Kg carbon equivalent linked to 15,000 km traveled by train depending on the country. Let's recall that alone in a very small car it would be close to 1,000 kg : the train is always better. From Infras, 1998
in plane, short haul (10 return trips from Paris to Marseilles, or roughly 15 return trips from Paris to London) : about 1,2 tonne carbon equivalent per person (all greenhouse gases included) in second class, that is 40 times more than in a French train, and still 4 times more than in an English train. This amount ,even jumps to 2,7 tonnes carbon equivalent in Business Class ! (because one occupies more ground space).
in plane, long haul (one return trip from Paris to New York, or a one-way trip from Europe to Japan) : about 0,9 tonne carbon equivalent per person (all greenhouse gases included) in second class, but 3,15 tonnes in First Class, that is 25 to 80 times more than in a boat (where a passenger generated roughly 40 kg carbon equivalent for the same distance).
It is easy to notice that while travelling by plane a passenger emits as much as he would have travelling alone in a car over the same distance. A 747 over Paris-New-York is the equivalent of 450 to 500 small subcompact cars that would travel the same distance.
I also calculated that an airport like Roissy (Paris) is indirectely at the origin of 5 to 10% of all french emissions.
the production of a tonne of wheat generates about 110 kg carbon equivalent, coming for 25% from N2O deriving from nitrogenous fertilizers, and for 75% from CO2 generated by fertilizers and pesticides manufacturing and the direct combustion in the tractor.
producing a tonne of beef carcass (that is just meat with bones, but without skin, entrails, etc) generates roughly 4 tonnes carbon equivalent (more than 10 for veal), coming partly from the methane resulting from enteric fermentation, and partly (and mostly) from the cereal cultures required to feed cattle.
for a ton of poultry (no entrails), 0,5 to 1,5 tonne carbon equivalent depending on the type of animal and the quality.
Basic materials (NB : all these values are european values. I never had the opportunity to work on other figures) :
the production of one tonne of steel generates roughly 0,8 tonne carbon equivalent (from iron ore), of one ton of aluminium roughly 3 tonnes carbon equivalent (from ore also), all greenhouse gases taken into account.
the production of one tonne of plastic generates from 0,5 to 1,6 tonne carbon equivalent depending on the plastic,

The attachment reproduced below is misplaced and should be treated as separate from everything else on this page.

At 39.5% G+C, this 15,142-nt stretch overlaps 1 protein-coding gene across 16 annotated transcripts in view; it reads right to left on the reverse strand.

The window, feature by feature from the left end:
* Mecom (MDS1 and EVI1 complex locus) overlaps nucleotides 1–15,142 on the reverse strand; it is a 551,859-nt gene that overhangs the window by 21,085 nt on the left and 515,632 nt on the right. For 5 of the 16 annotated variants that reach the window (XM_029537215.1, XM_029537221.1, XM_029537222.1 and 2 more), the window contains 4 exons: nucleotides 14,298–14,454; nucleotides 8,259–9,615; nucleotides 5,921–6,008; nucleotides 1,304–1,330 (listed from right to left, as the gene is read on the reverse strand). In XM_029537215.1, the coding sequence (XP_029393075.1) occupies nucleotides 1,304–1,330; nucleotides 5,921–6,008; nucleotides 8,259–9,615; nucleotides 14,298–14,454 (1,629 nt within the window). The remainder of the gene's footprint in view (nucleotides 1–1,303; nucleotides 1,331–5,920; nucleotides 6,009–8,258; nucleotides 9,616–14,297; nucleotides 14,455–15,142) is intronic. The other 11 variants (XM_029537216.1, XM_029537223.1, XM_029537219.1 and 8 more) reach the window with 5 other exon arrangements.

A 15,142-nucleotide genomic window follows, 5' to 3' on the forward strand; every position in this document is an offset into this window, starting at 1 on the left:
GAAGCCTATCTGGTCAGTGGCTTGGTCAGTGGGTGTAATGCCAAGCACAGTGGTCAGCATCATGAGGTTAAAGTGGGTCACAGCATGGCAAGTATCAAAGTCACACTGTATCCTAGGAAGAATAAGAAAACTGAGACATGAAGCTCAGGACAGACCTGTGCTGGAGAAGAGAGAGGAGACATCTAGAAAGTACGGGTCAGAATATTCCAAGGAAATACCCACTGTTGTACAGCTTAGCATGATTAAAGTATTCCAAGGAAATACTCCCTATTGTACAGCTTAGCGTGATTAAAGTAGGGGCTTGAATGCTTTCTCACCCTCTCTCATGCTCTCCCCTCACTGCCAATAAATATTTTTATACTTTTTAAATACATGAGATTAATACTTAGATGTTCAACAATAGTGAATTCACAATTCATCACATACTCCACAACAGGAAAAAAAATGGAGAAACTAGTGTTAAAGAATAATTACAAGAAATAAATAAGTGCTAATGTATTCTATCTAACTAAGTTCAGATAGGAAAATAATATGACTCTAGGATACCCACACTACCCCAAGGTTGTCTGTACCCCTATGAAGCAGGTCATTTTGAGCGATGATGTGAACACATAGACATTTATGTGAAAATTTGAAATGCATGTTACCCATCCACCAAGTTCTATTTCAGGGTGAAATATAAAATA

the production of one tonne of glass (from sand) generates roughly 0,4 tonne, but 0,12 tonne only if starting from recycled glass,
the production of one tonne of cement generates roughly 0,25 tonne carbon equivalent,
the production of one tonne of wood....sequestrates roughly 0,5 tonne carbon equivalent if it is timber wood produced in europe. Substituting a ton of steel for a ton of wood (for example for a building) allows a saving (a "sink") of more than one tonne carbone equivalent overall if the wood comes from european forests (because new trees must be planted where the old ones where cut in order to make forestry a sink, otherwise it's mere deforestation !).
Transporting goods :
transporting one tonne of goods over 1.000 km in an articulated lorry generates roughly 25 kg carbon equivalent (this figure accounts for the average load factor of trucks in France) ;
a tonne of apples coming from the local producer to the open market in a light truck (25 km) generates roughly 3 kg carbon equivalent,
a tonne of mangoes - or apples - going from South Africa to Europe by plane (let's say 10.000 km) generates 3,2 tonnes carbon equivalent,
a tonne of oranges going from Tunisia to France by plane generates 1,2 tonne carbon equivalent,
a tonne of mail travelling 800 km by night train will generate 2 kg carbon equivalent (in France), while by truck it will go up to 20 kg (for the same distance), and by short haul plane (express delivery, for example) it will soar to 550 kg (10 times more than in train !).
Here as for people, anything that travels by plane leads to emissions way over what it is with the other transportation means, but trucks and even trains are not "climate safe" either !
Of course, all these figures correspond to average values, and are susceptible to vary depending on the circumstances. One might find on this website some considerations on the individual acts that allow a savin on the greenhouse gases emissions.
After consulting these figures, I hope that my reader will accept that it seems difficult to imagine that a massive reduction of the emissions might be achieved by the mere action of some courageous and shrewd political leader, that would just have to do "what is necessary" so that emissions fall, without us having to change anything in our consuming habits....